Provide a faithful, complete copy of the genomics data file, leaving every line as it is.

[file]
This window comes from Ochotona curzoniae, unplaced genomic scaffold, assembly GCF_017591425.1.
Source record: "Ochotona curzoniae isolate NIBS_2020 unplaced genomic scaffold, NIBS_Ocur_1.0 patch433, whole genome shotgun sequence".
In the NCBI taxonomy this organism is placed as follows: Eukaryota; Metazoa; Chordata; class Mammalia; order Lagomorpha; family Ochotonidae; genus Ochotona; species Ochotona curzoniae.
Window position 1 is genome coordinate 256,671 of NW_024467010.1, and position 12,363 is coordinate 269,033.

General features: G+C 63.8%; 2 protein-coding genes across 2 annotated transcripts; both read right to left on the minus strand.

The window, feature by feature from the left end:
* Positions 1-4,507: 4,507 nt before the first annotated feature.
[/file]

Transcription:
This window comes from Ochotona curzoniae, unplaced genomic scaffold, assembly GCF_017591425.1.
Source record: "Ochotona curzoniae isolate NIBS_2020 unplaced genomic scaffold, NIBS_Ocur_1.0 patch433, whole genome shotgun sequence".
In the NCBI taxonomy this organism is placed as follows: Eukaryota; Metazoa; Chordata; class Mammalia; order Lagomorpha; family Ochotonidae; genus Ochotona; species Ochotona curzoniae.
Window position 1 is genome coordinate 256,671 of NW_024467010.1, and position 12,363 is coordinate 269,033.

General features: G+C 63.8%; 2 protein-coding genes across 2 annotated transcripts; both read right to left on the minus strand.

The window, feature by feature from the left end:
* Positions 1-4,507: 4,507 nt before the first annotated feature.